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    "body": "<html><body><br/>\n<div id=\"databox-PeopleDisplay\">\n<table class=\"infobox\" width=\"200px;\">\n<tr>\n<th scope=\"row\" style=\"text-align:left;\">Name</th>\n<td style=\"text-align:left;\">Kumaji Furuya</td>\n</tr>\n<tr>\n<th scope=\"row\" style=\"text-align:left;\">Born</th>\n<td style=\"text-align:left;\">February 22 1889</td>\n</tr>\n<tr>\n<th scope=\"row\" style=\"text-align:left;\">Died</th>\n<td style=\"text-align:left;\">November 4 1977</td>\n</tr>\n<tr>\n<th scope=\"row\" style=\"text-align:left;\">Birth Location</th>\n<td style=\"text-align:left;\">Yamanashi Prefecture, Japan</td>\n</tr>\n<tr>\n<th scope=\"row\" style=\"text-align:left;\">Generational Identifier</th>\n<td style=\"text-align:left;\">\n<p><a href=\"/wiki/Issei\" title=\"Issei\">Issei</a>\n</p>\n</td>\n</tr>\n</table>\n</div>\n<div id=\"databox-People\" style=\"display:none;\">\n<p>FirstName:Kumaji;\nLastName:Furuya;\nDisplayName:Kumaji Furuya;\nBirthDate:1889-02-22;\nDeathDate:1977-11-04;\nBirthLocation:Yamanashi Prefecture, Japan;\nGender:Male;\nEthnicity:JA;\nGenerationIdentifier:Issei;\nNationality:;\nExternalResourceLink:;\nPrimaryGeography:Honolulu, Hawai'i;\nReligion:;\n</p>\n</div>\n<div class=\"floatright\"></div>\n<div class=\"floatright\"></div>\n<p>Kumaji Suikei Furuya was an <a href=\"/wiki/Issei\" title=\"Issei\">Issei</a> businessman and poet in Hawai'i. He launched the first Japanese-language radio program in the islands, and as a leader in several business associations, became a prominent member of the prewar Japanese community. An accomplished haiku poet, he saw a number of his compositions published in Japan by one of the most progressive literary haiku journals of his day. Furuya was arrested on <a href=\"/wiki/December_7,_1941\" title=\"December 7, 1941\">December 7, 1941</a>, and transferred from one internment camp to another over the course of the next four years.  After the war, he published his recollections of his experience under the title <i>Haisho tenten</i> [An Internment Odyssey]. \n</p>\n<div class=\"toc\" id=\"toc\"><div id=\"toctitle\"><h2>Contents</h2></div>\n<ul>\n<li class=\"toclevel-1 tocsection-1\"><a href=\"#Before_the_War\"><span class=\"tocnumber\">1</span> <span class=\"toctext\">Before the War</span></a></li>\n<li class=\"toclevel-1 tocsection-2\"><a href=\"#Wartime_Incarceration\"><span class=\"tocnumber\">2</span> <span class=\"toctext\">Wartime Incarceration</span></a></li>\n<li class=\"toclevel-1 tocsection-3\"><a href=\"#Postwar_Achievements\"><span class=\"tocnumber\">3</span> <span class=\"toctext\">Postwar Achievements</span></a></li>\n<li class=\"toclevel-1 tocsection-4\"><a href=\"#For_More_Information\"><span class=\"tocnumber\">4</span> <span class=\"toctext\">For More Information</span></a></li>\n<li class=\"toclevel-1 tocsection-5\"><a href=\"#Footnotes\"><span class=\"tocnumber\">5</span> <span class=\"toctext\">Footnotes</span></a></li>\n</ul>\n</div>\n<h2><span class=\"mw-headline\" id=\"Before_the_War\">Before the War</span></h2>\n<p>Kumaji Furuya (1889-1977) was born in Yamanashi Prefecture, the second son of a farmer from Kawaguchi, a lakeside hamlet at the foot of Mt. Fuji. When a flood devastated his hometown, the eighteen-year-old Furuya set his sights on the United States. However, the 1907 <a href=\"/wiki/Gentlemen%27s_Agreement\" title=\"Gentlemen's Agreement\">Gentlemen's Agreement</a> altered his plans, and Furuya went to Hawai'i Island, where he worked for five months as a field laborer at the Wainaku sugar plantation near Hilo. He then went to the island of Maui, where he labored for nearly three years at the Ka‘elekū Plantation in the Hāna district. In 1910, Furuya moved to O'ahu and four years later opened the Fuji Furniture Store in the Honolulu area of 'A'ala, then a bustling Japanese businesses district.  \n</p><p>In 1921, he married Jun Kitagawa, whose cousin Sei Soga was the wife of <a href=\"/wiki/Yasutaro_Soga\" title=\"Yasutaro Soga\">Yasutaro Soga</a>, the publisher of the <a href=\"/wiki/Nippu_Jiji_(newspaper)\" title=\"Nippu Jiji (newspaper)\"><i>Nippu Jiji</i></a> newspaper. They settled in the multi-ethnic neighborhood of Kalihi, where they raised four sons and a daughter.\n</p><p>In 1929, as part of an effort to boost radio sales at his store, Furuya produced the first Japanese-language radio broadcast in the islands. A weekly Sunday program followed on KGU, then the sole, and heretofore exclusively English-language, radio station in the territory. Furuya led a consortium of 'A'ala-area business owners in sponsoring and producing the broadcast's live musical and dramatic performances, which were frequently staged by the businessmen themselves. Programming soon expanded to include informational as well as news broadcasts, and by 1941, forty hours a week of commercially sponsored shows were being broadcast on several radio stations throughout the islands.<sup class=\"reference\" id=\"cite_ref-1\"><a href=\"#cite_note-1\">[1]</a></sup>\n</p><p>While his furniture store enjoyed moderate success, Furuya himself was becoming a recognized leader within the immigrant Japanese business community. He organized a consortium of 'A'ala-area businesses known as Chuo Rengo and headed the Japanese Merchants' Association, which in 1939, through a merger that he helped negotiate, became part of a reorganized and more powerful Honolulu Japanese Chamber of Commerce. On the eve of the Pearl Harbor attack, Furuya was a vice president of the HJCC as well as of the United Japanese Society, together the two most influential business and cultural organizations in Hawai'i's Japanese community.  \n</p><p>Furuya once noted that while he had done all right for himself as an immigrant in business, his true passions remained outside of the commercial sphere.<sup class=\"reference\" id=\"cite_ref-2\"><a href=\"#cite_note-2\">[2]</a></sup> Growing up in the shadow of the iconic Mt. Fuji, Furuya began composing <a href=\"/wiki/Haiku\" title=\"Haiku\">haiku</a> in his adolescence. He arrived in Honolulu during what has been called the \"golden age of haiku in Hawaii,\" when poetry societies were flourishing and poets were publishing their haiku in magazines like <i>Kasei</i> (Mars) and <i>Ukikusa</i> (Floating Weeds).<sup class=\"reference\" id=\"cite_ref-3\"><a href=\"#cite_note-3\">[3]</a></sup> In Japan, the free-style haiku movement was causing a sensation, advocating a release from the traditional seventeen-syllable format and its use of established seasonal references. By scrapping a fixed vocabulary centered on four distinct seasons and imagery based on the Japanese landscape, the movement freed Hawai'i's Issei poets to write of their new home in language that was more appropriate to their realities in the islands.<sup class=\"reference\" id=\"cite_ref-4\"><a href=\"#cite_note-4\">[4]</a></sup> In Japan Seisensui Ogiwara led the movement through his literary journal, <i>Sōu</i>n (Layered Clouds), whose second volume Furuya read in 1912.<sup class=\"reference\" id=\"cite_ref-5\"><a href=\"#cite_note-5\">[5]</a></sup> From that point on, Furuya said, he became a student of the progressive <i>Sōun</i> style.<sup class=\"reference\" id=\"cite_ref-6\"><a href=\"#cite_note-6\">[6]</a></sup> With several other poets, he founded the club South, but like many at the time, it lasted just a few years.<sup class=\"reference\" id=\"cite_ref-7\"><a href=\"#cite_note-7\">[7]</a></sup> Furuya and others from South, however, including the <i>Nippu Jiji</i> journalist Bunshiro Furukawa, continued to see their poems published in <i>Sōun</i> under the imprimatur, \"selected by Ogiwara Seisensui.\"<sup class=\"reference\" id=\"cite_ref-8\"><a href=\"#cite_note-8\">[8]</a></sup>\n</p><p>In 1926, poets Chūmu Mita, Tōka Ida, Bunshiro Furukawa, and Furuya, by then using the pen name Suikei (Green Valley), established the Hawaii Haiku Club. It listed twenty members, published poetry regularly in <i>Sōun</i>, and when Seisensui himself came for a visit in 1937, Furuya took him on a tour of the Big Island. The club would survive well into the postwar era.\n</p>\n<div class=\"toplink\"><a href=\"#top\"><i class=\"icon-chevron-up\"></i> Top</a></div><h2><span class=\"mw-headline\" id=\"Wartime_Incarceration\">Wartime Incarceration</span></h2>\n<p>Furuya was arrested in Honolulu on December 7, 1941, and taken to the Immigration and Naturalization Service building. At the same time, his eldest son, Hanzo, a member of the University of Hawaii's Reserve Officer Training Corps, spent the nights of December 7 and 8 guarding sites in Honolulu against attack by the Japanese. A few days later, Furuya was transferred to the <a href=\"/wiki/Sand_Island_(detention_facility)\" title=\"Sand Island (detention facility)\">Sand Island</a> internment camp in Honolulu Harbor. In late February 1942, he was transported along with other Honolulu Issei to the U.S. mainland. He spent the remainder of the war shuttled from camp to camp, imprisoned in the Justice Department or the U.S. Army internment sites of <a href=\"/wiki/Camp_McCoy_(detention_facility)\" title=\"Camp McCoy (detention facility)\">Camp McCoy</a>, Wisconsin; <a href=\"/wiki/Camp_Forrest_(detention_facility)\" title=\"Camp Forrest (detention facility)\">Camp Forrest</a>, Tennessee; <a href=\"/wiki/Camp_Livingston_(detention_facility)\" title=\"Camp Livingston (detention facility)\">Camp Livingston</a>, Louisiana; <a href=\"/wiki/Fort_Missoula_(detention_facility)\" title=\"Fort Missoula (detention facility)\">Fort Missoula</a>, Montana; and <a href=\"/wiki/Santa_Fe_(detention_facility)\" title=\"Santa Fe (detention facility)\">Santa Fe</a>, New Mexico.\n</p><p>With Furuya imprisoned, the family turned to associates and employees to keep Fuji Furniture in business. Initially, owned as it was by an \"enemy alien,\" the store came under the control of the federal government's Alien Property Custodian Office. Eventually, son Hanzo Furuya took over its management.\n</p><p>Furuya returned to Honolulu on November 13, 1945.\n</p>\n<div class=\"toplink\"><a href=\"#top\"><i class=\"icon-chevron-up\"></i> Top</a></div><h2><span class=\"mw-headline\" id=\"Postwar_Achievements\">Postwar Achievements</span></h2>\n<p>After the war, Furuya returned to furniture retail sales. He also resumed his leadership of a number of business and community organizations. In 1951, he was elected president of the Japanese Chamber of Commerce, and it was in that capacity that he greeted U.S. Envoy John Foster Dulles and, a few months later, Japanese Prime Minister Yoshida Shigeru, on stopovers during the San Francisco Peace Treaty negotiations.\n</p><p>Furuya also continued his literary pursuits.  In 1958, a retrospective of his haiku, <i>Rūten</i> (Vicissitudes), was published by his mentor, Seisensui Ogiwara. Reflecting a lifetime of haiku, it was published on the occasion of Furuya's first trip to Japan in thirty years. In 1964, he published <i>Haisho tenten</i> (An internment odyssey), a collection of articles about the internment, which he had first written after the war for a column in the <i>Hawaii Times</i> (the renamed <i>Nippu Jiji</i>). Arrested within hours of the Pearl Harbor bombing, Furuya provides a description of the confusion and fear that characterized the first days of the internment in Honolulu. And as a member of the earliest group of internees to be sent to the Mainland, he paints a picture of the seemingly disorganized and often incomprehensible nature of their repeated transfers. Furuya would later consider the internment to have been the most productive period of his haiku writing, and dozens of his poems appear throughout the book. An English-language translation of <i>Haisho tenten</i> is slated for publication this year by the Japanese Cultural Center of Hawai'i. Furuya's last work, <i>Imin no rakugaki</i> (The scribblings of an immigrant), came out in 1968 and is a collection of articles on a variety of topics, many of which had been previously published in Honolulu's Japanese newspapers and magazines.  \n</p><p>Furuya died in Honolulu on November 4, 1977. He was eighty-eight years old.\n</p>\n<div id=\"authorByline\"><b>Authored by <a href=\"/wiki/Sheila_H._Chun\" title=\"Sheila H. Chun\">Sheila H. Chun</a></b></div>\n<div id=\"citationAuthor\" style=\"display:none;\">Chun, Sheila H</div>\n<div class=\"toplink\"><a href=\"#top\"><i class=\"icon-chevron-up\"></i> Top</a></div><h2><span class=\"mw-headline\" id=\"For_More_Information\">For More Information</span></h2>\n<p>Furuya, Suikei. <i>Haisho tenten</i> [An Internment Odyssey]. Honolulu: Hawaii Times, 1964.\n</p><p>__________. <i>Imin no rakugaki</i> [The scribblings of an immigrant]. Honolulu:  Hawaii Times, 1968.\n</p><p>__________. \"Nihongo hōsōkai\" in <i>Hawai Nihonjin iminshi</i>  [A history of Japanese immigrants in Hawaii], 2nd ed. Honolulu:  United Japanese Society of Hawaii, 1977.  \n</p><p>__________.  <i>Rūten</i> [Vicissitudes]. Kamakura:  Sōunsha, 1958.\n</p><p>Kawazoe, Kempu. \"Bungei\" [The literary arts] in <i>Hawai Nihonjin iminshi</i> [A history of Japanese immigrants in Hawaii], 2nd ed.  Honolulu: United Japanese Society of Hawaii, 1964.  \n</p><p>Shimada, Noriko. \"Haiku to haiku kessha ni miru Hawai Nihonjin imin no shakai bunkashi\" [The social and literary history of Hawaii Japanese immigrants as seen in their haiku and haiku societies]. In Noriko Shimada. <i>Haiku, tanka, senryū ni miru Hawai Nihonjin iminshi</i> [History of Japanese Immigrants in Hawaii Seen through their Haiku, Tanka, and Senryu]. Tokyo:  privately printed, 2009.\n</p><p>Suzuki, Kei. \"Media: Kumaji Furuya.\" <i>The Hawaii Herald</i>, Oct. 17, 2008.\n</p>\n<div class=\"toplink\"><a href=\"#top\"><i class=\"icon-chevron-up\"></i> Top</a></div><h2><span class=\"mw-headline\" id=\"Footnotes\">Footnotes</span></h2>\n<div class=\"reflist\" style=\"list-style-type: decimal;\">\n<ol class=\"references\">\n<li id=\"cite_note-1\"><span class=\"mw-cite-backlink\"><a href=\"#cite_ref-1\">↑</a></span> <span class=\"reference-text\">Kei Suzuki, \"Media: Kumaji Furuya,\" <i>The Hawaii Herald</i>, Oct. 17, 2008.</span>\n</li>\n<li id=\"cite_note-2\"><span class=\"mw-cite-backlink\"><a href=\"#cite_ref-2\">↑</a></span> <span class=\"reference-text\">Suikei Furuya, <i>Imin no rakugaki</i> [The scribblings of an immigrant] (Honolulu: Hawaii Times, 1968), 51-54.</span>\n</li>\n<li id=\"cite_note-3\"><span class=\"mw-cite-backlink\"><a href=\"#cite_ref-3\">↑</a></span> <span class=\"reference-text\">Noriko Shimada, \"Haiku to haiku kessha ni miru Hawai Nihonjin imin no shakai bunkashi\" [The social and literary history of Hawaii Japanese immigrants as seen in their haiku and haiku societies] in Noriko Shimada, <i>Haiku, tanka, senryū ni miru Hawai Nihonjin iminshi</i> (Tokyo:  privately printed, 2009), 14-21.</span>\n</li>\n<li id=\"cite_note-4\"><span class=\"mw-cite-backlink\"><a href=\"#cite_ref-4\">↑</a></span> <span class=\"reference-text\">Shimada, \"Haiku to haiku kessha,\" 17-18.</span>\n</li>\n<li id=\"cite_note-5\"><span class=\"mw-cite-backlink\"><a href=\"#cite_ref-5\">↑</a></span> <span class=\"reference-text\">Furuya, <i>Rakugaki</i>, 207.</span>\n</li>\n<li id=\"cite_note-6\"><span class=\"mw-cite-backlink\"><a href=\"#cite_ref-6\">↑</a></span> <span class=\"reference-text\">Suikei Furuya, <i>Ruten</i> [Vicissitudes] (Kamakura:  Sōunsha, 1958), 160.</span>\n</li>\n<li id=\"cite_note-7\"><span class=\"mw-cite-backlink\"><a href=\"#cite_ref-7\">↑</a></span> <span class=\"reference-text\">Shimada, \"Haiku to haiku kessha,\" 19.</span>\n</li>\n<li id=\"cite_note-8\"><span class=\"mw-cite-backlink\"><a href=\"#cite_ref-8\">↑</a></span> <span class=\"reference-text\">Shimada, \"Haiku to haiku kessha,\" 20.</span>\n</li>\n</ol></div>\n<!-- \nNewPP limit report\nCPU time usage: 0.128 seconds\nReal time usage: 0.130 seconds\nPreprocessor visited node count: 326/1000000\nPreprocessor generated node count: 1618/1000000\nPost‐expand include size: 2135/2097152 bytes\nTemplate argument size: 287/2097152 bytes\nHighest expansion depth: 5/40\nExpensive parser function count: 0/100\nExtLoops count: 0/100\n-->\n<!-- Saved in parser cache with key mediawiki:pcache:idhash:2680-0!*!0!!en!5!* and timestamp 20170309214336 and revision id 17213\n -->\n<div class=\"toplink\"><a href=\"#top\"><i class=\"icon-chevron-up\"></i> Top</a></div></body></html>",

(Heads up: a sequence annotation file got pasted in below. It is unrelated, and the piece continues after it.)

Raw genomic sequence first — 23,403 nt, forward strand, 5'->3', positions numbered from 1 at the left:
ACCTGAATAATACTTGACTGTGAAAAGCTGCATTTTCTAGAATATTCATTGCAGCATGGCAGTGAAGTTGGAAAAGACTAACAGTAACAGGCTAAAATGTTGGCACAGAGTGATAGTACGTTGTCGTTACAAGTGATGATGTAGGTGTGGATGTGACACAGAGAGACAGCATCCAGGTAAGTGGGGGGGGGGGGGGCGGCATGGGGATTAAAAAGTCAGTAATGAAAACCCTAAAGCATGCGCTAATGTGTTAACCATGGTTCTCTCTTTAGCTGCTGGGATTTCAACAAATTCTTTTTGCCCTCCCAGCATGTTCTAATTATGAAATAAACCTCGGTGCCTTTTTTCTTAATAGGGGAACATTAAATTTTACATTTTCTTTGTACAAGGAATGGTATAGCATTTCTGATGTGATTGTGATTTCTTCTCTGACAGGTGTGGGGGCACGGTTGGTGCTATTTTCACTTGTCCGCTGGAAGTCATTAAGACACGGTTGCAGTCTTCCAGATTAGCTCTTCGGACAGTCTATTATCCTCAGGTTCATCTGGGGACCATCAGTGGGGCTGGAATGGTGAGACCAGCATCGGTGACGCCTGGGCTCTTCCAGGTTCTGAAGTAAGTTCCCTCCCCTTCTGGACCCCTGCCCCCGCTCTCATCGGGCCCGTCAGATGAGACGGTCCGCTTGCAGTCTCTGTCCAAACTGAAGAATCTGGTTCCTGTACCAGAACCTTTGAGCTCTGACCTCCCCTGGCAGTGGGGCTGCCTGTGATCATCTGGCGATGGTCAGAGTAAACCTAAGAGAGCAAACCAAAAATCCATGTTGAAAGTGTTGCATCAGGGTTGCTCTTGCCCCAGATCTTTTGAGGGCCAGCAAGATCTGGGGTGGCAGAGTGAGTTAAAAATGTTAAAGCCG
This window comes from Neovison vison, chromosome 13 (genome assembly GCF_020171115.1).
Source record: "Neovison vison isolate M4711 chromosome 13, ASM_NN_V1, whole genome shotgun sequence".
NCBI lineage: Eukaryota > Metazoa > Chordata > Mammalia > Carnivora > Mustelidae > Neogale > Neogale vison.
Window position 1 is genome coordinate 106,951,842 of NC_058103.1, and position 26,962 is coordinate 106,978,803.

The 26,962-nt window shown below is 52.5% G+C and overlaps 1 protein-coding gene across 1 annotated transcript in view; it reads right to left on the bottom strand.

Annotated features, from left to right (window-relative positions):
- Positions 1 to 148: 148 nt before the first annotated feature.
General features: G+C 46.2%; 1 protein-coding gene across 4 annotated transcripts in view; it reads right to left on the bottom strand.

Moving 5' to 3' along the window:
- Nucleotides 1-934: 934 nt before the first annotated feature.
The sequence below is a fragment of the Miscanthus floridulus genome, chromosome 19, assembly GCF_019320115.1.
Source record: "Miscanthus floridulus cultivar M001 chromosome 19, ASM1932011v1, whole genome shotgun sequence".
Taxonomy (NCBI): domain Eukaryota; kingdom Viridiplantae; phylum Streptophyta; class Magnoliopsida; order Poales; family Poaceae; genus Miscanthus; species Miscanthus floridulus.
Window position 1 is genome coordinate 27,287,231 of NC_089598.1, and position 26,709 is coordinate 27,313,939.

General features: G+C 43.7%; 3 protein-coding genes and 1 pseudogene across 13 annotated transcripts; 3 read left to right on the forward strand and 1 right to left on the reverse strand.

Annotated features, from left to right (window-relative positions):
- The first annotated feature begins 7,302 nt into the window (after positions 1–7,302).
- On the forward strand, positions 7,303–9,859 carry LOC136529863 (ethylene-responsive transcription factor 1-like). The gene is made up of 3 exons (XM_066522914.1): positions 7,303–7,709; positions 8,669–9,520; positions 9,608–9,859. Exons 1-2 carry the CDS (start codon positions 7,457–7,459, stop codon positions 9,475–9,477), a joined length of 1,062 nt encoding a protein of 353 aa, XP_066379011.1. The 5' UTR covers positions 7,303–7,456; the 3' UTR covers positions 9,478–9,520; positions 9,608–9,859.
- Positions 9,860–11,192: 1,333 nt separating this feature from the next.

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    "title": "Kumaji Furuya",